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As part of the social media team at Vision Critical, it's probably not surprising that I have an unhealthy attachment to my iPhone. I use it for everything: text messages, emails, tweets, etc. When I'm not busy posting to Vine, I'm 'liking' my friends' vignettes on Instagram.

As it turns out, I'm not alone in my mobile obsession. The world is obsessed with mobile devices - and marketing and research folks should take notice. Consider these stats:

  1. Mobile broadband subscription growth averages 40% annually, climbing from 268 million in 2007 to 2.1 billion in 2013. (Source: International Telecommunications Union)
  2. In 2013, there are almost as many mobile-cellular subscriptions as people in the world, with more than half in the Asia-Pacific region (3.5 billion out of 6.8 billion total subscriptions). (Source ITU)
  3. More people have access to mobile phones than to toilets or latrines. (Source: United Nations)
  4. Similarly, more people are users of mobile devices than owners of toothbrushes. (Source: Mobile Marketing Association)
  5. Mobile usage makes up about 15 percent of all Internet traffic - and it's not showing any signs of slowing down. (Source: TechCrunch) Mobile is already huge, but it's just getting started.
  6. At the end of 2013, mobile search queries in South Korea are expected to exceed the number of PC queries. (Source: All Things D) Mobile isn't just a West thing.
  7. Over one third (37%) of time spent consuming digital media is now spent on mobile devices rather than PCs. (Source: comScore)
  8. In 2012, 72 percent of all newly-acquired mobile devices are smartphones. (Source: comScore) This is great news for researchers who would like to take advantage of the rich features of smartphones.
  9. The average response time for emails is 90 minutes; for text messages, it's 90 seconds. (Source: CTIA)
  10. Compared to traditional coupons, mobile coupons have 10x the redemption rate. (Source: Borrell Associates)
  11. More than three quarters of the world's mobile phones are located in the developiing world - and growth is set to rocket. (Source: MediaPost)

These stats have huge implications for marketers and research professionals, including the following:

  • The mobile era is just getting started. Mobile devices are everywhere now, but as Mary Meeker recently pointed out, the mobile domination still has a lot of room to grow. For researchers and marketers, the call to action is clear: figure out mobile soon or risk being left out.
  • People love their smartphones. As the quick response time for text messages shows, people feel an attachment to their smartphones. If you want quicker responses for your research, mobile has the potential to deliver that simply because people love their phones.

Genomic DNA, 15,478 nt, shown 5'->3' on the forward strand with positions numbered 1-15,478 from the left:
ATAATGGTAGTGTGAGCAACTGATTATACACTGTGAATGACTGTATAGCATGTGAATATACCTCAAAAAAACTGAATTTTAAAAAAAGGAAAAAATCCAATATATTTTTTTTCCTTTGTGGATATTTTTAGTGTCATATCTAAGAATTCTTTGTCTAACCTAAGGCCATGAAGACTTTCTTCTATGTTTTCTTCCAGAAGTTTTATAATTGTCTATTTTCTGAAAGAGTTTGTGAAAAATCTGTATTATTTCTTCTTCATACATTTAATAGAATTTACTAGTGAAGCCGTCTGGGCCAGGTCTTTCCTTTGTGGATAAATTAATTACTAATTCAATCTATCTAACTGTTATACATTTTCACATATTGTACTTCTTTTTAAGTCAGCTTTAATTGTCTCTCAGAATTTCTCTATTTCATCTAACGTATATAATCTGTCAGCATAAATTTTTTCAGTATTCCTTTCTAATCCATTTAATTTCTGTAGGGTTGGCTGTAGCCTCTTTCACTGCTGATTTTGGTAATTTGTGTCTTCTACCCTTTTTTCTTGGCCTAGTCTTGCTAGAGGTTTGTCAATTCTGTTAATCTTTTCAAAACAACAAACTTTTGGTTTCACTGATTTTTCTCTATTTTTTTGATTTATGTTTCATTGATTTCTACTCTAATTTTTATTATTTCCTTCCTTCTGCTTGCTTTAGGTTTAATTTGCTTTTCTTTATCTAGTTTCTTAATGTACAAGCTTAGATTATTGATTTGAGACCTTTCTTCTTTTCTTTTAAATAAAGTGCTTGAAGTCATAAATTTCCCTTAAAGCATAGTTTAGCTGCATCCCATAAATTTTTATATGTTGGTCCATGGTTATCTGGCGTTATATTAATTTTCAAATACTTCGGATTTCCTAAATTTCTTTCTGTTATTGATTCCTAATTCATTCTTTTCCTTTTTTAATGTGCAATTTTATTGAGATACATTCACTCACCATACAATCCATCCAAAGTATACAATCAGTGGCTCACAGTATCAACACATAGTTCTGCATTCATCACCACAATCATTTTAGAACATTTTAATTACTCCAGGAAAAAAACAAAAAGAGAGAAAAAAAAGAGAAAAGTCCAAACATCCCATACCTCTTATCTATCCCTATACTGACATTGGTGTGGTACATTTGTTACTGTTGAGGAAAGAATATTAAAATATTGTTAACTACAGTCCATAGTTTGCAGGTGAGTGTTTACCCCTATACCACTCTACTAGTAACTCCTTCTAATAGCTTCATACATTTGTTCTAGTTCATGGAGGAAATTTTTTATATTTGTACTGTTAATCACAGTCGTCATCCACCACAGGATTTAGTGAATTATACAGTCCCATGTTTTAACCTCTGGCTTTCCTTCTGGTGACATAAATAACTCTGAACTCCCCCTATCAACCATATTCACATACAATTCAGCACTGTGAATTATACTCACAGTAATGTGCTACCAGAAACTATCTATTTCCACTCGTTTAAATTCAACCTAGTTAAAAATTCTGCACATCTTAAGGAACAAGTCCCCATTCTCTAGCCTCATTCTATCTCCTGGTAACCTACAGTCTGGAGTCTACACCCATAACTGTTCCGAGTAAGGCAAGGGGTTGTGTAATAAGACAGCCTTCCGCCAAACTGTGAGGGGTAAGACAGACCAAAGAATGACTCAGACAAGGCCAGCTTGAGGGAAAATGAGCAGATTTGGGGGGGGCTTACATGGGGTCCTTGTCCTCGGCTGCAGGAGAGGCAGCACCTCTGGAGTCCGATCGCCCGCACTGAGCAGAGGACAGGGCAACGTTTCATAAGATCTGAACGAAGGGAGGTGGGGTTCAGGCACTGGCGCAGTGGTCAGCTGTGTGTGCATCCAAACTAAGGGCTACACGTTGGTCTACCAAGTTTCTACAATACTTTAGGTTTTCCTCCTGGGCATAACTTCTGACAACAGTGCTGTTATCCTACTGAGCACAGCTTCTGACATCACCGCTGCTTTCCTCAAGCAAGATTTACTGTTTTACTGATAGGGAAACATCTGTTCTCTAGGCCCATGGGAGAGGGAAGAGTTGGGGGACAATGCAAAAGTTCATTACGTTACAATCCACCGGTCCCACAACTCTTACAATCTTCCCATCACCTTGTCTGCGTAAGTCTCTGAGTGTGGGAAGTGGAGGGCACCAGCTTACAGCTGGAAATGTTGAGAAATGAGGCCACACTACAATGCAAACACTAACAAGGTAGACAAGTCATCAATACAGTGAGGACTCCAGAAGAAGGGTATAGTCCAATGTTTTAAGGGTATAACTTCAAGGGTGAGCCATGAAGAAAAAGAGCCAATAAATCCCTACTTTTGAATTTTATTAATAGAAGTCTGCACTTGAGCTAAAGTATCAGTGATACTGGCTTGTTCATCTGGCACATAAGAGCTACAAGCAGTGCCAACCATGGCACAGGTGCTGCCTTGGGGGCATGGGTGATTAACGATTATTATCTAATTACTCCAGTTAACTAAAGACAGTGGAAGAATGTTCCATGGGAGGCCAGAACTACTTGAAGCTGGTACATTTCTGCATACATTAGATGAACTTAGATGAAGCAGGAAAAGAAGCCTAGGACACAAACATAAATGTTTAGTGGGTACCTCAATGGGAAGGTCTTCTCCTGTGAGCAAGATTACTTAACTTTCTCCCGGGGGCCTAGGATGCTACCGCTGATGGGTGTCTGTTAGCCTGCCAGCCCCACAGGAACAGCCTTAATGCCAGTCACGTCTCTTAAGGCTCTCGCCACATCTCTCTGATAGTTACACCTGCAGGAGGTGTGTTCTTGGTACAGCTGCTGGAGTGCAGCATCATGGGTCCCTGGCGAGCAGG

• Mobile can give you richer data. The rich features of smartphone means researchers could potentially get more in-the-moment responses without ever observing people in person. For marketers, smartphones provide a platform to deliver more compelling content. Researchers should look for ways to take advantage of the rich features of smartphones to get more accurate information; for marketers, there's an opportunity to use mobile to tell their stories in a much more engaging way.
  • Mobile is a global phenomenon. The ubiquity of mobile devices isn't restricted to countries in the West. If your research needs to reach people from all socio-economic levels from anywhere around the world, mobile devices provide you with a platform to do so.

As you can see, mobile provides the best opportunities to reach consumers in real time - it is a research revolution. The challenge for marketing folks it to adapt: mobile provides more personalized, bite sized experiences for consumers, and we need to adapt our tactics accordingly.

To learn more about the application of mobile devices to research, download the Gen 2 white paper "Blurring of online and offline worlds - The future of mobile in research".

How are you taking advantage of mobile devices to enhance your research and your marketing efforts?

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Kelvin Claveria

Kelvin Claveria was formerly a Content Marketing Manager at Vision Critical.

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